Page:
My brother still plays basketball with his high school buddies, and over the decades they’ve collected their fair share of injuries along with their trophies — including plantar fasciitis, which is an inflammation of the plantar fascia (a thick band of tissue that extends from the heel to the toe) that causes stabbing heel pain. This problem is not unique to aging athletes, however — it’s the most common reason people visit podiatrists and affects one in 10 people at some point in their lives, usually in middle age or later. If you are overweight, a runner, have arches that are too high or too low or just spend a lot of time on your feet (especially on hard surfaces), you are at higher risk for this very painful condition.

Researchers recently evaluated various treatments for plantar fasciitis and got a bit of a surprise when they learned what works best — it’s simple, easy to use and can be bought for just $10 or so at your local drugstore. I turned to James J. Irrgang, PT, PhD, president of the orthopedic section of the American Physical Therapy Association and coauthor of the APTA’s recently issued clinical guidelines for treating plantar fasciitis, to learn how his team graded the various treatment options. But first Dr. Irrgang emphasized that if you’re dealing with your first bout of plantar fasciitis, it’s wise to see your doctor to make sure that this is, in fact, the right diagnosis. He/she will also be able to provide advice about the various options for treating your condition.

How Therapies Compare

To identify the best treatments, Dr. Irrgang and his colleagues examined more than 50 published studies of plantar fasciitis and came to some unexpected conclusions about what does and doesn’t work. Grading the results, they found that…

Orthotics = Grade A.Orthotics were the surprise winner, with the most consistent evidence supporting their efficacy for plantar fasciitis patients. Orthotic shoe inserts support the arch, distribute pressure more evenly and act as a shock absorber to lessen the impact of walking on the soles of your feet. It’s not all that clear why orthotics work, but they do — the researchers are sure about that part. In fact, the research indicates that many people get the same result from off-the-rack orthotic inserts that cost $10 as from custom-made ones that start at about 30 times that price. It doesn’t seem to matter whether you choose insoles made of foam or plastic (which have varying degrees of rigidity) or opt for a felt arch insert, a rubber heel cup or a gel heel pad — studies consistently demonstrate that orthotics relieve pain and improve function.

To buy:Off-the-shelf orthotic inserts range in price from $10 to $95. There are different types for different problems — including those designed to help support arches or correct overpronation, supination, etc. — so if you have one of those issues it might affect your choice. Custom orthotics, fabricated to fit your foot exactly, might be necessary if you also have bunions, hammertoes or various ankle problems, but these are expensive, ranging from $300 to $500 or so from a doctor, and health insurance may cover only part of the cost (or sometimes none of it).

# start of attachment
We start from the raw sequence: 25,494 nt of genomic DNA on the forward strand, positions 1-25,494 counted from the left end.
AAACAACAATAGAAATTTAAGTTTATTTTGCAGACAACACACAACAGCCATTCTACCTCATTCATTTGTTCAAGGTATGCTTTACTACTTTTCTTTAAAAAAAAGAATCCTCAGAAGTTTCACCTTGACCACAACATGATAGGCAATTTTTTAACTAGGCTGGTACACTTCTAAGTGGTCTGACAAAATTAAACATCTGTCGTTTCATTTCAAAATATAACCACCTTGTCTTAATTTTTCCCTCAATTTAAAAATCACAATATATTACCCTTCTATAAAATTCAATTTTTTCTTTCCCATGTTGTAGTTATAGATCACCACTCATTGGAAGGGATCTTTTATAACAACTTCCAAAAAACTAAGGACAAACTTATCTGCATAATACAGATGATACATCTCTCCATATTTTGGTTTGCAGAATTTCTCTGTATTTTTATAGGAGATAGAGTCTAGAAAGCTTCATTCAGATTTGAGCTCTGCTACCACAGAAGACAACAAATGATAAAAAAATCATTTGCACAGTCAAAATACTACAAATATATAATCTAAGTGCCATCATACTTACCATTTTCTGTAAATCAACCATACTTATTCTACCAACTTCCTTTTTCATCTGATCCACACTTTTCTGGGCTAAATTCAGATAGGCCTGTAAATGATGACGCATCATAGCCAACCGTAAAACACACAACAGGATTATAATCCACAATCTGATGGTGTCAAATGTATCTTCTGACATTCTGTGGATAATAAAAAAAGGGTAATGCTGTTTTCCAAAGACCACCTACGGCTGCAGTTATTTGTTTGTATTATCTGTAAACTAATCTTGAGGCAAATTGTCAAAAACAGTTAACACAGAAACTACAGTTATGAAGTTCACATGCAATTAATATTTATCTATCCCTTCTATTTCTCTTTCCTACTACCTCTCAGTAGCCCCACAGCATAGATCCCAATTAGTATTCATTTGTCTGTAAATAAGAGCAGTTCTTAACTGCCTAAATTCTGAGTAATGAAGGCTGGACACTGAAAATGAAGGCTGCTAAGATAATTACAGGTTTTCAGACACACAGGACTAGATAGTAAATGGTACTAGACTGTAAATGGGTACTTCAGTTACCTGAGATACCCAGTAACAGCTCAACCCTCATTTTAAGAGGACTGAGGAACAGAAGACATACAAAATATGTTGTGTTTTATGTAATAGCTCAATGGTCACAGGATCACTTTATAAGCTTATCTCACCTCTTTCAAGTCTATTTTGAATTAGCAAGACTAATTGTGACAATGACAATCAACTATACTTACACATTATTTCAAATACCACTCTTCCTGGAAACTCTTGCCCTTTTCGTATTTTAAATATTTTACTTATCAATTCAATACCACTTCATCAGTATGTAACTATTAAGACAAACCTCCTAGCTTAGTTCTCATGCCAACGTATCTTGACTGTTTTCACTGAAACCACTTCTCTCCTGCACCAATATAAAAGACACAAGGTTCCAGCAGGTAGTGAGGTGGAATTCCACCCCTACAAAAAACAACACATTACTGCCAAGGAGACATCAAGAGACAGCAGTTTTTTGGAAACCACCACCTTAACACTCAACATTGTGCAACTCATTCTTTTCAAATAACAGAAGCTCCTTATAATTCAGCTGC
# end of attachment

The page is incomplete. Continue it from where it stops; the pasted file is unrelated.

Whatever type you choose, count on using orthotics for at least three months, Dr. Irrgang said — longer if you find them more comfortable. Don’t wear them just for walking or running — he says you’ll get the best results with continuous wear… by wearing them in both shoes even if you experience symptoms just on one side… and by getting new ones when you see signs of wear. If you’ve tried the drugstore variety and they’re not helpful, Dr. Irrgang suggests asking your physical therapist or doctor if another type might be better for you or if you should try a different form of treatment.

Night splints = Grade B.For those who suffer from plantar fasciitis for longer than six months, Dr. Irrgang told me that there’s “moderate evidence” suggesting that wearing a night splint will help. This device prevents arch and calf muscles from tightening up at night, which is what causes the debilitating heel pain that most plantar fasciitis sufferers experience first thing every morning. Expect to wear the splint nightly for one to three months, longer if necessary.

Buying information: While older, rigid night splints were uncomfortable, now there’s a softer, sock-type splint that has mostly solved that problem and seems equally effective. You need only one unless you have symptoms on both sides — they’re available online from the Hammacher Schlemmer catalogue (, Footsmart ( or Amazon ( for $30 to $70.

Stretching = Grade B. According to Dr. Irrgang, stretching your plantar fascia and calf muscles can bring short-term pain relief and greater flexibility. Here’s how to do it: Sit on the floor with one leg extended and the other bent, with that knee in the air. Grasp the toes of the bent leg and gently pull up and toward you, straightening your leg slowly. You’ll feel resistance that gradually increases — go as far as (but not beyond) where it begins to hurt. Hold for 20 seconds for five repetitions or for three minutes continuously, whichever you prefer. Repeat three times a day. Note:Use stretching in addition to orthotics, not instead of them. In a comparison study, patients achieved better results with stretching combined with orthotics than with stretching alone.

Other Treatments = Grade C.Though massage, taping and/or ultrasound treatments help some people, there’s little research supporting the use of any of these approaches, Dr. Irrgang said. That’s why researchers gave these therapies a grade of “C” — they might work… they might not. I asked Dr. Irrgang whether there’s any reason not to try them and he said go ahead — if it works for you, it passes the true test.